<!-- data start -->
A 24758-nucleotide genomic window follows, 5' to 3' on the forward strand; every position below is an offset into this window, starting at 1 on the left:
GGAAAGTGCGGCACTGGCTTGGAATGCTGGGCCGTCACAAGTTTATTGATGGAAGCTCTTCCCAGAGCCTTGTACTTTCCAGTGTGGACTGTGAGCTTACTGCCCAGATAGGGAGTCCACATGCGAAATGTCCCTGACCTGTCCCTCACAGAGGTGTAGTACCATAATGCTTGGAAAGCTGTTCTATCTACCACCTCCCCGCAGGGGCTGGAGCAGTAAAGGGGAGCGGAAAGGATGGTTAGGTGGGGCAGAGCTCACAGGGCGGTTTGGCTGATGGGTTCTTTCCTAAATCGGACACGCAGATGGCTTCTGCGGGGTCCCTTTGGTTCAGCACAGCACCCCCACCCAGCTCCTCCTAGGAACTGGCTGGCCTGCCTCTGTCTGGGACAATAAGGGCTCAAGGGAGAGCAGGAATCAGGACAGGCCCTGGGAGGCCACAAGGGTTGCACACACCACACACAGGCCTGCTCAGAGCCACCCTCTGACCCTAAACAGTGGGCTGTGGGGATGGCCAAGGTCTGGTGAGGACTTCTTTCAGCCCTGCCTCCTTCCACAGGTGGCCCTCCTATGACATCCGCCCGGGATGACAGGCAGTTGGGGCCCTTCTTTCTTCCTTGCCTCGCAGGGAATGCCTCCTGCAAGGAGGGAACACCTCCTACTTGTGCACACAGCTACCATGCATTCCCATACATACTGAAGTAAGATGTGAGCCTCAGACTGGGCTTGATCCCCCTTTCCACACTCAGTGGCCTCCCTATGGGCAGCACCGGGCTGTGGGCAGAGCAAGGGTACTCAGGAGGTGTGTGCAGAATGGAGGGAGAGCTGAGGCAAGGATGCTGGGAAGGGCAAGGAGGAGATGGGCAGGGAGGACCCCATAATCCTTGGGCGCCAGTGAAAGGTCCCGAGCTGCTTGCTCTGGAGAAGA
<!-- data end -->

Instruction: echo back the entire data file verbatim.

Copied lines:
A 24758-nucleotide genomic window follows, 5' to 3' on the forward strand; every position below is an offset into this window, starting at 1 on the left:
GGAAAGTGCGGCACTGGCTTGGAATGCTGGGCCGTCACAAGTTTATTGATGGAAGCTCTTCCCAGAGCCTTGTACTTTCCAGTGTGGACTGTGAGCTTACTGCCCAGATAGGGAGTCCACATGCGAAATGTCCCTGACCTGTCCCTCACAGAGGTGTAGTACCATAATGCTTGGAAAGCTGTTCTATCTACCACCTCCCCGCAGGGGCTGGAGCAGTAAAGGGGAGCGGAAAGGATGGTTAGGTGGGGCAGAGCTCACAGGGCGGTTTGGCTGATGGGTTCTTTCCTAAATCGGACACGCAGATGGCTTCTGCGGGGTCCCTTTGGTTCAGCACAGCACCCCCACCCAGCTCCTCCTAGGAACTGGCTGGCCTGCCTCTGTCTGGGACAATAAGGGCTCAAGGGAGAGCAGGAATCAGGACAGGCCCTGGGAGGCCACAAGGGTTGCACACACCACACACAGGCCTGCTCAGAGCCACCCTCTGACCCTAAACAGTGGGCTGTGGGGATGGCCAAGGTCTGGTGAGGACTTCTTTCAGCCCTGCCTCCTTCCACAGGTGGCCCTCCTATGACATCCGCCCGGGATGACAGGCAGTTGGGGCCCTTCTTTCTTCCTTGCCTCGCAGGGAATGCCTCCTGCAAGGAGGGAACACCTCCTACTTGTGCACACAGCTACCATGCATTCCCATACATACTGAAGTAAGATGTGAGCCTCAGACTGGGCTTGATCCCCCTTTCCACACTCAGTGGCCTCCCTATGGGCAGCACCGGGCTGTGGGCAGAGCAAGGGTACTCAGGAGGTGTGTGCAGAATGGAGGGAGAGCTGAGGCAAGGATGCTGGGAAGGGCAAGGAGGAGATGGGCAGGGAGGACCCCATAATCCTTGGGCGCCAGTGAAAGGTCCCGAGCTGCTTGCTCTGGAGAAGA